I’ve recently been researching the Leicester player Alfred Lenton, who shared 3rd place and 2nd place in the 1935 and 1936 British Championships.
At the time he was an avid student of hypermodern chess, particularly the games of Richard Réti, and favoured opening with 1. Nf3 followed by a double fianchetto.
In two county matches, played two weeks apart in 1937, he won with the same move: Bxg7, sacrificing his powerful queen’s bishop to expose the black king to a decisive attack.
In a match between Leicestershire and Birmingham he reached this position.
Here’s the critical position from the first game. Bxg7 gave him a winning attack with queen and knight There’s another bishop and a rook ready to join in as well. Play it out yourself to see what might have happened had Black accepted the sacrifice.
Here’s the complete game.
Two weeks later, against Nottinghamshire, he threw in a rook as well for an attack with queen and bishop. Although Lenton was generally considered a positional player, when the opportunity arose he was more than adept at sacrificial attacks.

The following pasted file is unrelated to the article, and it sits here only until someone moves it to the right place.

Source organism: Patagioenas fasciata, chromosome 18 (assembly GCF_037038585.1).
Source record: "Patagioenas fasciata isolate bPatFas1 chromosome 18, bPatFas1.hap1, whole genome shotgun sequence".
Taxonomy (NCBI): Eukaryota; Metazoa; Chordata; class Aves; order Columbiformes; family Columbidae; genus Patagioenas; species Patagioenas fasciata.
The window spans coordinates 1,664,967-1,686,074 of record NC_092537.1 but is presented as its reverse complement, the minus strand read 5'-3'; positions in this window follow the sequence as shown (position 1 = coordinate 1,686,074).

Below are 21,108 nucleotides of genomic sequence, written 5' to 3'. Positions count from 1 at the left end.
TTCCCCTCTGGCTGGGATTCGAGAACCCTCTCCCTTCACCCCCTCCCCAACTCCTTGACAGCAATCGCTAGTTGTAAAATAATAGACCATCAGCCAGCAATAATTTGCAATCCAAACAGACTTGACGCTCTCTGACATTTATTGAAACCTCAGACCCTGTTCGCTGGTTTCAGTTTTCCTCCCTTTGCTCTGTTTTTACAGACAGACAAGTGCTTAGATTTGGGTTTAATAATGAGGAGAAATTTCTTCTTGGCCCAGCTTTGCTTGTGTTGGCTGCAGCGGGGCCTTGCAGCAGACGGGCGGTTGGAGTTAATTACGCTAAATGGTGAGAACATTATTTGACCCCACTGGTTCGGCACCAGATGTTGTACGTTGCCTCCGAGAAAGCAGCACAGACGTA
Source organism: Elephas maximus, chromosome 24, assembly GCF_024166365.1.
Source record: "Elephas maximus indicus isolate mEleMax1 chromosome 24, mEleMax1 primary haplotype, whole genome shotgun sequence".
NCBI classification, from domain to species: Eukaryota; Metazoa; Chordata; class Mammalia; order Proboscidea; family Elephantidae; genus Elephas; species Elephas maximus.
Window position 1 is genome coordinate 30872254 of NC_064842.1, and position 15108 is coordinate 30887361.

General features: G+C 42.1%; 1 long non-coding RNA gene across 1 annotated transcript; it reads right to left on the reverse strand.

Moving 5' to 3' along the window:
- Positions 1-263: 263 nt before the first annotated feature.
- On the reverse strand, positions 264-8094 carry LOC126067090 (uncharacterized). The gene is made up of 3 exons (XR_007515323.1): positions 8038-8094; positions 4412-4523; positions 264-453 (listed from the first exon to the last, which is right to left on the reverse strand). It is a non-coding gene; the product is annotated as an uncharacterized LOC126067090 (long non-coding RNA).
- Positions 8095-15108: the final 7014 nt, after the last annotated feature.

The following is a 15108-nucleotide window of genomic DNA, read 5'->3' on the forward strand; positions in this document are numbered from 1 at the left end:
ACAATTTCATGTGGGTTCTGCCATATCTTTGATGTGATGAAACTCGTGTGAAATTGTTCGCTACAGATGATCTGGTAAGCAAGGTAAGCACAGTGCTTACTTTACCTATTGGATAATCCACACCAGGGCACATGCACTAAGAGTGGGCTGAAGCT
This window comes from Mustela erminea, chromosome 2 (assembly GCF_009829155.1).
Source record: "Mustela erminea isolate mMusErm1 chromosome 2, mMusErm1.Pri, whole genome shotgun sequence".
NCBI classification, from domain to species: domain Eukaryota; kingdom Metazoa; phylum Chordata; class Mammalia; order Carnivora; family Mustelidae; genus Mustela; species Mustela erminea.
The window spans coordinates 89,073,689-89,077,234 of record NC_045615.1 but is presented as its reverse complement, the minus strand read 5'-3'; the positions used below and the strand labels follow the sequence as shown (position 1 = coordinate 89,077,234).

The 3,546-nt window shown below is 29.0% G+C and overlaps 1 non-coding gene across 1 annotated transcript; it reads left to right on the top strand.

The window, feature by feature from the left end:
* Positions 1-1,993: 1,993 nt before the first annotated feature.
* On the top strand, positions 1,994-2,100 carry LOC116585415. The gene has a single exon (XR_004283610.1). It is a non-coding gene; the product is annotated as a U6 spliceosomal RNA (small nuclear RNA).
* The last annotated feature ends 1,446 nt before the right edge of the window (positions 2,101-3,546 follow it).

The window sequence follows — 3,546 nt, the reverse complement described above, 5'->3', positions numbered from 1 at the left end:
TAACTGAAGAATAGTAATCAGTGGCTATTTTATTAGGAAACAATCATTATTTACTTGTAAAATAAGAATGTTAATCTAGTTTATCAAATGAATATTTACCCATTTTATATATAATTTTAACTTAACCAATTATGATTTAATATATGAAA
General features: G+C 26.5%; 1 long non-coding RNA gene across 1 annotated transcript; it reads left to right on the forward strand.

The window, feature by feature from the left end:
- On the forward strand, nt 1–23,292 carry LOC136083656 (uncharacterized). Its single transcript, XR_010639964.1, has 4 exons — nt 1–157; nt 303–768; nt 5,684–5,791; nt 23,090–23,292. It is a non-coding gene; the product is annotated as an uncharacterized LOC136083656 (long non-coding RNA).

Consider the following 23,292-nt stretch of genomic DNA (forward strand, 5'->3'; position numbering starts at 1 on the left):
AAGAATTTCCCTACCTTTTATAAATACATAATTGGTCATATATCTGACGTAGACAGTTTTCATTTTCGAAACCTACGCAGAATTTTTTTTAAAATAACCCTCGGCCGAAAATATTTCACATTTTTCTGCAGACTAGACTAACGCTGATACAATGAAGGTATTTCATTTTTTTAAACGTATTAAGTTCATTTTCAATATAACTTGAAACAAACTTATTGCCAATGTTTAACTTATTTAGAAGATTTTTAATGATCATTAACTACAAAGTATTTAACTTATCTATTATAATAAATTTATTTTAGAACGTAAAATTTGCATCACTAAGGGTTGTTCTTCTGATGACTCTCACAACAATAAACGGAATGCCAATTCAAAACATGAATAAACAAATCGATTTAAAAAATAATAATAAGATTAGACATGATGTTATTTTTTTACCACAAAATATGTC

Again, the critical position.
And again the complete game.
What do you think? Perhaps this is an opening setup you might like to play with white. It requires relatively little study and, if you understand the positional ideas, can be very effective against unprepared opponents. Just look at the part played by his queen’s bishop in these two games.
If you’re a club player with little time for opening study it could be just what you’re looking for.
You can read a lot more about Alfred Lenton, and see some more of his games here. A follow-up article covering the remainder of his career will follow soon.